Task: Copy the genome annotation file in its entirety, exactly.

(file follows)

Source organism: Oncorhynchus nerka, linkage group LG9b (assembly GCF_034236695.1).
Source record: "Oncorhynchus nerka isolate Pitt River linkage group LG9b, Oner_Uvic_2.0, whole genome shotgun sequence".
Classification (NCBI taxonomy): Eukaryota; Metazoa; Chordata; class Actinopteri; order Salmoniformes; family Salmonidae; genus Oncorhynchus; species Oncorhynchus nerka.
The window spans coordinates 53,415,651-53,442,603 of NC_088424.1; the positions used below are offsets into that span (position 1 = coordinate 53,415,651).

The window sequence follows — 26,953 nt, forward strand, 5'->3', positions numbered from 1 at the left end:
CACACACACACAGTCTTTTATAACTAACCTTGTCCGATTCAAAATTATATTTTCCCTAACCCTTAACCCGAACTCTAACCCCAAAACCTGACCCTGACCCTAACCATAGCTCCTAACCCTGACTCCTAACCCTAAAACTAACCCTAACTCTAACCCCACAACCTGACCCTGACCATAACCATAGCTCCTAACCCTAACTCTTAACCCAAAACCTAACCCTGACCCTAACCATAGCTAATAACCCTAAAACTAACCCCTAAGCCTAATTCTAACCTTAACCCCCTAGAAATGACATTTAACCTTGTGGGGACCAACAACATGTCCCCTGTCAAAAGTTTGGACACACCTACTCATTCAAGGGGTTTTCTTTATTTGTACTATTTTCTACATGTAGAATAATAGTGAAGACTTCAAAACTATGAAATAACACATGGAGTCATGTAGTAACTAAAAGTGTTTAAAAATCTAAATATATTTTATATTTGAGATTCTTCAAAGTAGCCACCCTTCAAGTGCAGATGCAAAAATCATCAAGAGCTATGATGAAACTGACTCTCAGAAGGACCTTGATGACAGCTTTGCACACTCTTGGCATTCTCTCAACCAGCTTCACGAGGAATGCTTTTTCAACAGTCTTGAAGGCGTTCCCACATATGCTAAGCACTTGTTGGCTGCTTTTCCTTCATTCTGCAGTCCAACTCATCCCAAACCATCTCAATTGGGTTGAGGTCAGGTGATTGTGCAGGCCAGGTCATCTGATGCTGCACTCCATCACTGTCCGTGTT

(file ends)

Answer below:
Source organism: Oncorhynchus nerka, linkage group LG9b (assembly GCF_034236695.1).
Source record: "Oncorhynchus nerka isolate Pitt River linkage group LG9b, Oner_Uvic_2.0, whole genome shotgun sequence".
Classification (NCBI taxonomy): Eukaryota; Metazoa; Chordata; class Actinopteri; order Salmoniformes; family Salmonidae; genus Oncorhynchus; species Oncorhynchus nerka.
The window spans coordinates 53,415,651-53,442,603 of NC_088424.1; the positions used below are offsets into that span (position 1 = coordinate 53,415,651).

The window sequence follows — 26,953 nt, forward strand, 5'->3', positions numbered from 1 at the left end:
CACACACACACAGTCTTTTATAACTAACCTTGTCCGATTCAAAATTATATTTTCCCTAACCCTTAACCCGAACTCTAACCCCAAAACCTGACCCTGACCCTAACCATAGCTCCTAACCCTGACTCCTAACCCTAAAACTAACCCTAACTCTAACCCCACAACCTGACCCTGACCATAACCATAGCTCCTAACCCTAACTCTTAACCCAAAACCTAACCCTGACCCTAACCATAGCTAATAACCCTAAAACTAACCCCTAAGCCTAATTCTAACCTTAACCCCCTAGAAATGACATTTAACCTTGTGGGGACCAACAACATGTCCCCTGTCAAAAGTTTGGACACACCTACTCATTCAAGGGGTTTTCTTTATTTGTACTATTTTCTACATGTAGAATAATAGTGAAGACTTCAAAACTATGAAATAACACATGGAGTCATGTAGTAACTAAAAGTGTTTAAAAATCTAAATATATTTTATATTTGAGATTCTTCAAAGTAGCCACCCTTCAAGTGCAGATGCAAAAATCATCAAGAGCTATGATGAAACTGACTCTCAGAAGGACCTTGATGACAGCTTTGCACACTCTTGGCATTCTCTCAACCAGCTTCACGAGGAATGCTTTTTCAACAGTCTTGAAGGCGTTCCCACATATGCTAAGCACTTGTTGGCTGCTTTTCCTTCATTCTGCAGTCCAACTCATCCCAAACCATCTCAATTGGGTTGAGGTCAGGTGATTGTGCAGGCCAGGTCATCTGATGCTGCACTCCATCACTGTCCGTGTT